Social change film festivalOn a rainy Saturday afternoon in early November 2011, an eclectic group of individuals and institutions committed to supporting and exploring social entrepreneur filmmaking and global water issues gathered on a sprawling estate tucked away in the hills of Los Altos.I didn’t know what to expect from the Global Water Crisis Symposium but was intrigued by its call to social innovation action. As I learned through the course of the engaging afternoon and evening, the symposium was a precursor to and fundraiser for the Social Change Film Festival & Institute, planned to take place in April 2012 in New Orleans, Louisiana.11 Key Takeaways from the Global Water Crisis Symposium

Global water symposium1. Think beyond your idea of a social innovator. The conference helped show a new face of social innovation. That of social-minded artists looking to find new avenues, audiences, and forms for their art and observations of world issues. Global Symposium panelist Charles Hambleton of the Academy-award winning documentary “The Cove”, was representative of the deep impact that social filmmakers can make as social innovators.

2. Social entrepreneurs know that risk means opportunity. If a product-based business is risky, there is equal (if not greater) risk in committing time and resources into creating an issue-based film. But as I am quickly noticing, social entrepreneurs see every risk as an opportunity for learning and growth—whether the venture is embraced in success or sinks to the ocean floor, risk is the truest catalyst for humble, deliberate learning. Stories of filmmakers and social innovators—such as Michael Nash (creator/director of “Climate Refugees” and “Fuel)– on panels at the Symposium carried this theme to new heights, and depths.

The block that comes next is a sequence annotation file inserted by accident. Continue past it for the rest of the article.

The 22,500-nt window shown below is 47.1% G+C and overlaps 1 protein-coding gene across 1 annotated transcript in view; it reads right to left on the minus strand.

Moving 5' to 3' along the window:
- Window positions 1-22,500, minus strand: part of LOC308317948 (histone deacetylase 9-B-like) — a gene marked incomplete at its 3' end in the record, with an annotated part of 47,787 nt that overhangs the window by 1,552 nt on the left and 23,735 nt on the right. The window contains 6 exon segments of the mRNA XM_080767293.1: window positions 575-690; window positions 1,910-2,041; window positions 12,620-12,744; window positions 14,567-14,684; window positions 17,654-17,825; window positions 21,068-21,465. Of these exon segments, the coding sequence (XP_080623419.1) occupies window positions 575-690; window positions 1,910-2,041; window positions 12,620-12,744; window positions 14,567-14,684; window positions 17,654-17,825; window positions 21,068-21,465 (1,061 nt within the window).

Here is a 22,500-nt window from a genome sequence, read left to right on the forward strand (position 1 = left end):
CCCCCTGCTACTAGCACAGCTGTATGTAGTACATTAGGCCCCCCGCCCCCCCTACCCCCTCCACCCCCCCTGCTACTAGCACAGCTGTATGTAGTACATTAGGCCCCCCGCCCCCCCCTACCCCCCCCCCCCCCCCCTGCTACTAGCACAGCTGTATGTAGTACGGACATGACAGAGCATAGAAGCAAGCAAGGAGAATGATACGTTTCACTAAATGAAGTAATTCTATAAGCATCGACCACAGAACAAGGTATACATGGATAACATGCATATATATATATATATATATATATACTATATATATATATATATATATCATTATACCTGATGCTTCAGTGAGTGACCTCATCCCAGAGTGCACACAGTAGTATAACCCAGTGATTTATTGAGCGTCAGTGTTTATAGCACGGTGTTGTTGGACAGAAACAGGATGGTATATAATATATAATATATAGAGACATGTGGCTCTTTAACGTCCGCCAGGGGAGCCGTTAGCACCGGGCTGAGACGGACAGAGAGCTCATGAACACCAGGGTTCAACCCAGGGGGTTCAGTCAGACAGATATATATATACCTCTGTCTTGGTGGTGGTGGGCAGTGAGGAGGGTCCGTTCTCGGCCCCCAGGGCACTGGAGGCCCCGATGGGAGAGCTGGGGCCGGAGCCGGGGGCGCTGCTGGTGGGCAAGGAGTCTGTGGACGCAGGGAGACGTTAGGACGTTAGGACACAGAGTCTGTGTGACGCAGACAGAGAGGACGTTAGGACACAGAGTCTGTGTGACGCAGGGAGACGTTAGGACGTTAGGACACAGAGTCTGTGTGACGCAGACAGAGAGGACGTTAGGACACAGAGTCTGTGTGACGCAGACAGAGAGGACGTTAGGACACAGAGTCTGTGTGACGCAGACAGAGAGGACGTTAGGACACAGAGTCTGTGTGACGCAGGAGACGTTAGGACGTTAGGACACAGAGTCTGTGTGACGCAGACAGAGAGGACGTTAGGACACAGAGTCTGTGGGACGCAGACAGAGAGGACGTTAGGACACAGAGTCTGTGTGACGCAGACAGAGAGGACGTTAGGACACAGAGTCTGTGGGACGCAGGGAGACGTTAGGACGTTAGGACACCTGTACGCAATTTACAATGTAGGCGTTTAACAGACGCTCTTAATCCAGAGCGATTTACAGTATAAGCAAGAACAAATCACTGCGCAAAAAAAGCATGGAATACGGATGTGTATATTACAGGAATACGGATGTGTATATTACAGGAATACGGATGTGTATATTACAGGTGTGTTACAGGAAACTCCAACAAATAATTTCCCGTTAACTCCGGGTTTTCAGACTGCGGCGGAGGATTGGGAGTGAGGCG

3. When in doubt, there is probably a consultant who can help. A number of speakers and panelists at the Global Water symposium mentioned their roles as consultants. Consulting firms such as Cause & Affect have worked with clients to reframe issues and find unique ways of achieving success. Sometimes when we hit a wall with our social innovation ideas, we may feel like we can’t afford to invest in outside consulting; and I am noticing that if we are truly serious about our work, these situations might be exactly the time to seek outside assistance. Answers only matter when they respond to questions we actually have.

4. There are groups dedicated to helping social filmmakers. While I have heard of accelerator & incubator programs for social innovators and fellowships for social entrepreneurs, at the Global Water Symposium I learned about groups like the Fledging Fund that are dedicated to assisting budding social filmmakers make their films, and their mark.